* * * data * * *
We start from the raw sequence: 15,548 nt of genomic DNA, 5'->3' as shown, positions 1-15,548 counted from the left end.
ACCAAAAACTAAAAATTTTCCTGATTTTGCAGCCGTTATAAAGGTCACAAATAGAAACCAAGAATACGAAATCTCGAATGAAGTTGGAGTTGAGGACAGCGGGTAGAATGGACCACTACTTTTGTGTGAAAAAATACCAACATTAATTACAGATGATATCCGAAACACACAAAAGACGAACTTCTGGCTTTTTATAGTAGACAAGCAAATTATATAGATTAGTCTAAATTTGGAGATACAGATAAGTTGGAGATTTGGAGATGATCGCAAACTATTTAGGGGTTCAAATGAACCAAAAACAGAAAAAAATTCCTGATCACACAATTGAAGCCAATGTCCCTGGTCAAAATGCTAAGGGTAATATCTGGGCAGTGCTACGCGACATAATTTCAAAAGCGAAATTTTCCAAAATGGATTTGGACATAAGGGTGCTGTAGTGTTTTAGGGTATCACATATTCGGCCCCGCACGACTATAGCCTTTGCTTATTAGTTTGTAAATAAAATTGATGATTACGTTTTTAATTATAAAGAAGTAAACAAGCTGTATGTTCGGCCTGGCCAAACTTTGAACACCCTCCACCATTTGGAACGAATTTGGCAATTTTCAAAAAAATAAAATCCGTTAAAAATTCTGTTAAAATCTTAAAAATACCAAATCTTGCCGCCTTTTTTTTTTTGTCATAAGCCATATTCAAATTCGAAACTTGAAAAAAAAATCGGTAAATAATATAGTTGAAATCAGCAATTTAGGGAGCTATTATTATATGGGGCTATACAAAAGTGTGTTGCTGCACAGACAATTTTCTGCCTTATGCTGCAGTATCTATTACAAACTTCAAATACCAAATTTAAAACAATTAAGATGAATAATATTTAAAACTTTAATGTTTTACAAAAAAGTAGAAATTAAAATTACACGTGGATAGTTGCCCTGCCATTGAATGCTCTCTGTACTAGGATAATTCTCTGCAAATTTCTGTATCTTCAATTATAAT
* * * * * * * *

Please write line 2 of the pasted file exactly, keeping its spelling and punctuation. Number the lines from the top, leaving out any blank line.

ACCAAAAACTAAAAATTTTCCTGATTTTGCAGCCGTTATAAAGGTCACAAATAGAAACCAAGAATACGAAATCTCGAATGAAGTTGGAGTTGAGGACAGCGGGTAGAATGGACCACTACTTTTGTGTGAAAAAATACCAACATTAATTACAGATGATATCCGAAACACACAAAAGACGAACTTCTGGCTTTTTATAGTAGACAAGCAAATTATATAGATTAGTCTAAATTTGGAGATACAGATAAGTTGGAGATTTGGAGATGATCGCAAACTATTTAGGGGTTCAAATGAACCAAAAACAGAAAAAAATTCCTGATCACACAATTGAAGCCAATGTCCCTGGTCAAAATGCTAAGGGTAATATCTGGGCAGTGCTACGCGACATAATTTCAAAAGCGAAATTTTCCAAAATGGATTTGGACATAAGGGTGCTGTAGTGTTTTAGGGTATCACATATTCGGCCCCGCACGACTATAGCCTTTGCTTATTAGTTTGTAAATAAAATTGATGATTACGTTTTTAATTATAAAGAAGTAAACAAGCTGTATGTTCGGCCTGGCCAAACTTTGAACACCCTCCACCATTTGGAACGAATTTGGCAATTTTCAAAAAAATAAAATCCGTTAAAAATTCTGTTAAAATCTTAAAAATACCAAATCTTGCCGCCTTTTTTTTTTTGTCATAAGCCATATTCAAATTCGAAACTTGAAAAAAAAATCGGTAAATAATATAGTTGAAATCAGCAATTTAGGGAGCTATTATTATATGGGGCTATACAAAAGTGTGTTGCTGCACAGACAATTTTCTGCCTTATGCTGCAGTATCTATTACAAACTTCAAATACCAAATTTAAAACAATTAAGATGAATAATATTTAAAACTTTAATGTTTTACAAAAAAGTAGAAATTAAAATTACACGTGGATAGTTGCCCTGCCATTGAATGCTCTCTGTACTAGGATAATTCTCTGCAAATTTCTGTATCTTCAATTATAAT